So many companies are jumping on the green bandwagon that its hybrid-driven axles are sagging. Businesses large, small and conceptual are crowding into the green marketplace, seeking ways to add more green to their bottom lines. Among the latest: If you enroll in its paperless statements program, Citibank will donate a tree on your behalf to the National Arbor Day Foundation (and, coincidentally, significantly reduce its administrative costs). In the process of careening toward green, however, a number of initiatives have taken on a drab shade when seen in the light of day.

The U.K. supermarket chain Tesco, for example, hit a pothole after announcing a "green plan" by which it promised to shrink its carbon footprint. Among other steps, it’s allowing customers to recycle paper-based food cartons in its stores and is displaying the carbon footprints of its products on labels. British media discovered, however, that Tesco has been shipping CDs and DVDs to Switzerland and then reshipping them back home as a scheme for avoiding a value-added tax. To save its customers a pound or two, it was generating many more pounds of emissions from transporting the disks.

Lexus also has hit some bumps in the road by producing the LS 600h L hybrid luxury vehicle as a muscle car that reportedly gets only 20 miles per gallon.

These paradoxical kinds of actions on the part of corporations increasingly are viewed as "greenwashing" by influential bloggers and journalists. Companies that rush to proclaim a green scheme must be committed to maintaining that program over time and need to think through all the ramifications of their processes to ensure that they truly are reducing pollution and/or energy use.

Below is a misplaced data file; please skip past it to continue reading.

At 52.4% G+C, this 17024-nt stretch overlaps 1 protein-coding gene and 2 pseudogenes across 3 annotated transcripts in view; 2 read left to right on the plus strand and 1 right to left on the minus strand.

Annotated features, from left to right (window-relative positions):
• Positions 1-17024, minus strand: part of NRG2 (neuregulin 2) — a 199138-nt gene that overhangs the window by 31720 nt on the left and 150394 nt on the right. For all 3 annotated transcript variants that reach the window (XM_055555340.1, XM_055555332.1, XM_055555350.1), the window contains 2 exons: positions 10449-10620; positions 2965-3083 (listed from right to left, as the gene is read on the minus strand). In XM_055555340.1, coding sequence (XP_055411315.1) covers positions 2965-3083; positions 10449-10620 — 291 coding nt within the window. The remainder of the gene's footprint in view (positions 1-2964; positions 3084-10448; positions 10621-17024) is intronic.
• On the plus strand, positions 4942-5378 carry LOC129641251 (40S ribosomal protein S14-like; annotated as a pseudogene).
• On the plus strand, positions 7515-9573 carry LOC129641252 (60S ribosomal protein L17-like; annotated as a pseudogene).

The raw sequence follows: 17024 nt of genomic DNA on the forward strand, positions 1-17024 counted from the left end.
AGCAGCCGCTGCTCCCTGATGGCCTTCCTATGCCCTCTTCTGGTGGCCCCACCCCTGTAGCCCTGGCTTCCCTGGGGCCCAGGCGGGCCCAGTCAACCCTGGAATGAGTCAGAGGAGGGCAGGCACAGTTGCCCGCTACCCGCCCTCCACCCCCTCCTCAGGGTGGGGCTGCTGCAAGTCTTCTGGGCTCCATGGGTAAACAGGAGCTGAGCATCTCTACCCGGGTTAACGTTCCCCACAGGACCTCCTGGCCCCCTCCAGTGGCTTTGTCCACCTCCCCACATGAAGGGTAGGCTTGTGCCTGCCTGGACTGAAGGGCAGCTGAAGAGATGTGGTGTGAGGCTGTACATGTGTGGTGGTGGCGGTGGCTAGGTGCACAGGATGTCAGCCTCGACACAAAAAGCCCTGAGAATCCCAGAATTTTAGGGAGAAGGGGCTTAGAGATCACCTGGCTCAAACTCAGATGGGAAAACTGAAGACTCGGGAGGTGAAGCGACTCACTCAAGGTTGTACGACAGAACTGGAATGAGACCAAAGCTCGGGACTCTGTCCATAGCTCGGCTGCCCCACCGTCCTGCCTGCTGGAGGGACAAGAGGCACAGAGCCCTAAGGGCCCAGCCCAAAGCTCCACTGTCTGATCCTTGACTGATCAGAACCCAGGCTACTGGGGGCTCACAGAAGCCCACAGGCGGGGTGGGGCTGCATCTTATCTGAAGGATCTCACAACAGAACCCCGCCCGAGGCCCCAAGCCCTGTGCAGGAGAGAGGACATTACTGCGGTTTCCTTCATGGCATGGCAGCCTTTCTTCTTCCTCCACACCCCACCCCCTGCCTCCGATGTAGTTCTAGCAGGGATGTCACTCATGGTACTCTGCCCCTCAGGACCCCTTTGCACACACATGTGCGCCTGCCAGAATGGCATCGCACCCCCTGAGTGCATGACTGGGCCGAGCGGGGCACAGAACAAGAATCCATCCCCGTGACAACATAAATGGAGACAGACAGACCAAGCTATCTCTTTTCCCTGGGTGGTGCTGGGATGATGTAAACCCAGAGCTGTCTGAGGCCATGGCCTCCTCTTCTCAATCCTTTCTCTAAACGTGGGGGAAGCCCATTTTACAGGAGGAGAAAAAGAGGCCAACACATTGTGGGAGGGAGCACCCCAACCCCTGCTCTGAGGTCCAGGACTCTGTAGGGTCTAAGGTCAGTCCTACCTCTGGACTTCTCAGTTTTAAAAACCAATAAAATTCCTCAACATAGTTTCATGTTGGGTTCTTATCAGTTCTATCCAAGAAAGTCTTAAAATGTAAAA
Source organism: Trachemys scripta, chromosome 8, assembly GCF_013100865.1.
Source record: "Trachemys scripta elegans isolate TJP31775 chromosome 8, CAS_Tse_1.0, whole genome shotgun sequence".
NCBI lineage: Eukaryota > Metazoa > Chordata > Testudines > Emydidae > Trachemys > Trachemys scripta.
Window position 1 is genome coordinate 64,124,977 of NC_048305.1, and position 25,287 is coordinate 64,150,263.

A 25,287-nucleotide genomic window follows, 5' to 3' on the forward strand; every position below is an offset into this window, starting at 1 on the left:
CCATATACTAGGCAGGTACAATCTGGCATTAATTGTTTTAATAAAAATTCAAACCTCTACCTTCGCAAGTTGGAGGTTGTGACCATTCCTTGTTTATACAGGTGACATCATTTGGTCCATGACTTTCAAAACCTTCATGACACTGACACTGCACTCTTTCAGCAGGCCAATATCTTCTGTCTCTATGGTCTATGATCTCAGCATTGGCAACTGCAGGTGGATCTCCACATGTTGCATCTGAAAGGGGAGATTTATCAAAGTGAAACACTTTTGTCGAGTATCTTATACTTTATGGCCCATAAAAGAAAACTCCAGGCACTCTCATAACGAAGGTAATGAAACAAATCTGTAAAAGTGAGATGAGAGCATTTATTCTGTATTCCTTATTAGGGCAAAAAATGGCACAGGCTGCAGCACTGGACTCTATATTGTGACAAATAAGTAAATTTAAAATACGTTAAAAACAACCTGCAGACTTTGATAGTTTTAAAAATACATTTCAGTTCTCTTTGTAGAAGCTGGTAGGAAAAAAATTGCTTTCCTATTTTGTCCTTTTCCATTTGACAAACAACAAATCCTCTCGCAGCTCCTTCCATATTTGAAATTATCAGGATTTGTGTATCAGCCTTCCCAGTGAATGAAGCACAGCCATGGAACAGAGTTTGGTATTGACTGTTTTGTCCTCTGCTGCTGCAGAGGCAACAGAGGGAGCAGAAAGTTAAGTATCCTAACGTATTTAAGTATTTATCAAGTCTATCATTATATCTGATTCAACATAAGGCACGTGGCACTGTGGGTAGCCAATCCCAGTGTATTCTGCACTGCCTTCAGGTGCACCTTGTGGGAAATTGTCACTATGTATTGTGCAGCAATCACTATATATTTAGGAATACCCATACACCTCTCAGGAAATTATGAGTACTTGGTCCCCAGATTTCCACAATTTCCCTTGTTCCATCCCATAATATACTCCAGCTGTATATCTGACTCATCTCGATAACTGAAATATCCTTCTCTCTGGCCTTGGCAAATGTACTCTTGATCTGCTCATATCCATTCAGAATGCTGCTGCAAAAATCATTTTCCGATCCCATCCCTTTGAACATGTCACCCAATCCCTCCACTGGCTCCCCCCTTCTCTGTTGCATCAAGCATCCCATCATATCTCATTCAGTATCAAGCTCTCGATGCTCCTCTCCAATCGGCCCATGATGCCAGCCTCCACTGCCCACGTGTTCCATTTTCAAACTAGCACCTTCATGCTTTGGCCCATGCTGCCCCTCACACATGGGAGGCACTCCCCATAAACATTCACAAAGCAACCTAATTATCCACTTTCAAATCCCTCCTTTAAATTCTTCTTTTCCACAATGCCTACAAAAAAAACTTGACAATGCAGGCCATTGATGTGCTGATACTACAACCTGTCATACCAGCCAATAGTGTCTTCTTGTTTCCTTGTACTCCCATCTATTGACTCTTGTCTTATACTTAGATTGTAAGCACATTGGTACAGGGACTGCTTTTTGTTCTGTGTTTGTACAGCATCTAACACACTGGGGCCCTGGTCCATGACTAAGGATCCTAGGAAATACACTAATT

The blogging community is many things to many people, but few would contest that they routinely serve very effectively as a kennel of watchdogs identifying malfeasance, real or contrived, with remarkable alacrity. Just as conventional journalism emerged from the perceived need to keep a close eye on government and its officials, bloggers are gaining their reputation by focusing very sharply on the true actions of corporations, holding them to a high consumer standard with no tolerance for questionable green claims.

To ensure that your claims, green or otherwise, avoid the wrath of consumer-generated sites and the media, keep in mind:

  1. Earn consumer buy-in early. Provide previews and exclusive information to the online community and seek their input. The questions raised in response to your own blog posts and on the sites of influential watchdogs are your best sources of research. Address these questions in a serious and diligent manner to reassure consumers and the media. Likewise, ask for consumer input on the next steps they would like to see you take to advance your green program so that you gain allies even before you expand your efforts.
  2. Be as open as possible. In online conversations, don’t try to "spin" the benefits of your product or service. Be straightforward in declaring exactly what you believe your offering will do, how it will do it and how you will measure the results.
  3. Invite consumer groups and/or influential bloggers to your announcement event. Make them a part of your solution to reduce the chances of their later becoming part of the problem.
  4. Continue communicating after the initial announcement of your green plans. Report back to the media on the positive impact your program is having, on the growth of sales in your green arena and on comments you’ve received from customers.
  5. As your program rolls out, stake a claim. Become a part of the green infrastructure by promoting your program among your industry peers, at consumer events and in consumer publications. No one company or organization "owns" the green movement at this point. Take advantage of the opportunity to become a thought leader based on your own commitment and results.
  6. Always tell the truth. Exaggerated green plans or claims wither quickly under the heat of consumer and media scrutiny. Become a positive force against which the actions of other companies are measured.

— Eric Kushner